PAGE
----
Obituaries - The Washington Post

After leading the Transportation Department during the Johnson administration, he oversaw Amtrak and chaired Airbus’s North American wing.

His career was interrupted by a neurological condition that robbed him of his distinctive, vibrato-heavy voice for years.

He chaired Walter Mondale’s 1984 presidential campaign and led Washington organizations, including the Kennedy Center and Brookings Institution, as well as the Fannie Mae mortgage company.

At the Jonathan Cape publishing firm, he helped launch the careers of dozens of acclaimed literary artists.

After his ALS diagnosis in the 1990s, he led an annual wheelchair ride that raised millions of dollars.

  • Michael R. Sisak
  • ·

She excelled as a sensual villain in several film noirs, including the desert-set “Inferno.”

She had a long career as a character actor onstage and in movies, including “Mystic Pizza” (1988) and “Network” (1976).

  • Lynn Elber
  • ·

He was also known for his collaboration with Charles Aznavour, the French balladeer for whom he provided the English lyrics of such hits as “Yesterday, When I Was Young” and “She.”

Mr. Gibson wrote music for solo instruments, electronics, dance, music theater and opera, and he was a member of the Philip Glass Ensemble from its first concert in 1968 until 2019.

  • Tim Page
  • ·

He was only seven years out of law school in 1967 when he argued the Supreme Court case that would reverberate for decades in that chamber and beyond.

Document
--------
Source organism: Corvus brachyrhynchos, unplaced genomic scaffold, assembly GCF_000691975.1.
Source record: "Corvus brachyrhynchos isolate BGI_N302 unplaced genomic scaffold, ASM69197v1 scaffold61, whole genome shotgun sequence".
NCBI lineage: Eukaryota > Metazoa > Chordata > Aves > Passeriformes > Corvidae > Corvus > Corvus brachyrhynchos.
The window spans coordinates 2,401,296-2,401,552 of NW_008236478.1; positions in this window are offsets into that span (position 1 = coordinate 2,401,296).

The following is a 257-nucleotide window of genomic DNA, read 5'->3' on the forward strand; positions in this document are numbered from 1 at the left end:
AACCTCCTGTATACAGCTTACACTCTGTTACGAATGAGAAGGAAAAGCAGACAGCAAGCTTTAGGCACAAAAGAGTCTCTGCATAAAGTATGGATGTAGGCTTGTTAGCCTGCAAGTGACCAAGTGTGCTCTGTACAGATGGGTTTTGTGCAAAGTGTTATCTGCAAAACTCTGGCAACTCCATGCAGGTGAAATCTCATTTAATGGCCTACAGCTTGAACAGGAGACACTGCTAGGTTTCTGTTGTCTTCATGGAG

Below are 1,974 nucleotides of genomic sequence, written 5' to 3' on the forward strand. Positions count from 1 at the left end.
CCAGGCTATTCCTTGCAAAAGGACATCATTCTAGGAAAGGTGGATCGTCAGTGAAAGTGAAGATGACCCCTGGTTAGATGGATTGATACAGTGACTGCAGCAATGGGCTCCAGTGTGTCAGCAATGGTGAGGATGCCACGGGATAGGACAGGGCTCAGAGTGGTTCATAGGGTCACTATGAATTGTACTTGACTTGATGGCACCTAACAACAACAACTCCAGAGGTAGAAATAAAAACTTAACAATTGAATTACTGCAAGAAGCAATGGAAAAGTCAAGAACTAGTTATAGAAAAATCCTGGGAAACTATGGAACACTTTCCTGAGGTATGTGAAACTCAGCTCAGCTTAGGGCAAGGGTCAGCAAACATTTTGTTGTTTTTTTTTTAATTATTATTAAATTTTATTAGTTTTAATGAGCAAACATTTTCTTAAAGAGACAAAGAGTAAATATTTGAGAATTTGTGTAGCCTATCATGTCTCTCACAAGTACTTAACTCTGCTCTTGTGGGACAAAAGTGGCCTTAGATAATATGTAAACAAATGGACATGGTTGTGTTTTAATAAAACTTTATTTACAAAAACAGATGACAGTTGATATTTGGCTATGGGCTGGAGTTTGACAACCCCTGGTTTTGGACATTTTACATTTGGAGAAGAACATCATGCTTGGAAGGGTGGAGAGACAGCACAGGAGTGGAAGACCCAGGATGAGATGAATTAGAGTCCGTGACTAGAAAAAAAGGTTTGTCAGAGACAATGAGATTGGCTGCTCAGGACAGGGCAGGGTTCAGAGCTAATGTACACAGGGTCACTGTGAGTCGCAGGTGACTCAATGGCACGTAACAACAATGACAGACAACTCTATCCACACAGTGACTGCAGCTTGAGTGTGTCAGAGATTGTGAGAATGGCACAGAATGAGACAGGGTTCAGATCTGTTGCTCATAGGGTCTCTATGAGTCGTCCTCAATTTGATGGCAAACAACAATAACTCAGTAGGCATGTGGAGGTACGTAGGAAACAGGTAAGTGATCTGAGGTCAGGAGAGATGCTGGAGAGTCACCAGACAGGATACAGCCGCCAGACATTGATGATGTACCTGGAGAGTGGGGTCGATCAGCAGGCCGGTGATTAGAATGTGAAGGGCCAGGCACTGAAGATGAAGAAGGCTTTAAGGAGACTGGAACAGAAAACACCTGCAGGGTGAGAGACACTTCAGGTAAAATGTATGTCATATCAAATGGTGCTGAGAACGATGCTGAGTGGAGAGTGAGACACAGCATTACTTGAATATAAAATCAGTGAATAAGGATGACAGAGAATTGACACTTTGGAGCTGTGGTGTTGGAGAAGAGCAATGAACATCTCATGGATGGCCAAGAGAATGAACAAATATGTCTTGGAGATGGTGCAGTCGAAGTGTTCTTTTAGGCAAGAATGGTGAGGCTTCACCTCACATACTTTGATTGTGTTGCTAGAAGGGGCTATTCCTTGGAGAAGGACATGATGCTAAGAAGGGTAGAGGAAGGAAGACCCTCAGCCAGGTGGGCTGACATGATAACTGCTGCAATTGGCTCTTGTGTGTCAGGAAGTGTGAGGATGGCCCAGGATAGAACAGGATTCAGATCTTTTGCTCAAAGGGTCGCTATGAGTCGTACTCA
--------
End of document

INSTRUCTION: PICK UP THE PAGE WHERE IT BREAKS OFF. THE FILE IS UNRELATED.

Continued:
As Army chief of staff, he instituted changes in training and weapon systems to modernize the U.S. military.

He was an author whose books included in-depth looks at New Orleans, the Coors family and gun owners.

“Still Alive,” an unsparing account of her coming-of-age in Nazi Europe, was praised as an essential entry in the canon of books by Holocaust survivors.

He won the 1975 and ’76 World Series with Cincinnati and was named NL MVP in both seasons.

She took to the presidential campaign trail at 96 on behalf of her son, Sen. John McCain of Arizona.

He was banned from performing in the country after siding with protesters after a disputed presidential election in 2009.

  • Phil Davison
  • ·

He orchestration of state dinners, weddings and receptions made her, the first lady said, the “greatest showman since P.T. Barnum.”

The lawyer and college professor was only two generations removed from his grandfather, who was born in 1790.

As assistant secretary of state for human rights and humanitarian affairs from 1985 to 1992, he was credited with prodding leaders in Moscow to ease emigration restrictions for Soviet Jews.

  • Louie Estrada
  • ·

The Hall of Famer was the winningest pitcher on the winningest baseball team of his generation.

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The beloved actor died Aug. 28 at his home near Los Angeles. He was 43.
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Obituaries of residents from the District, Maryland and Northern Virginia.
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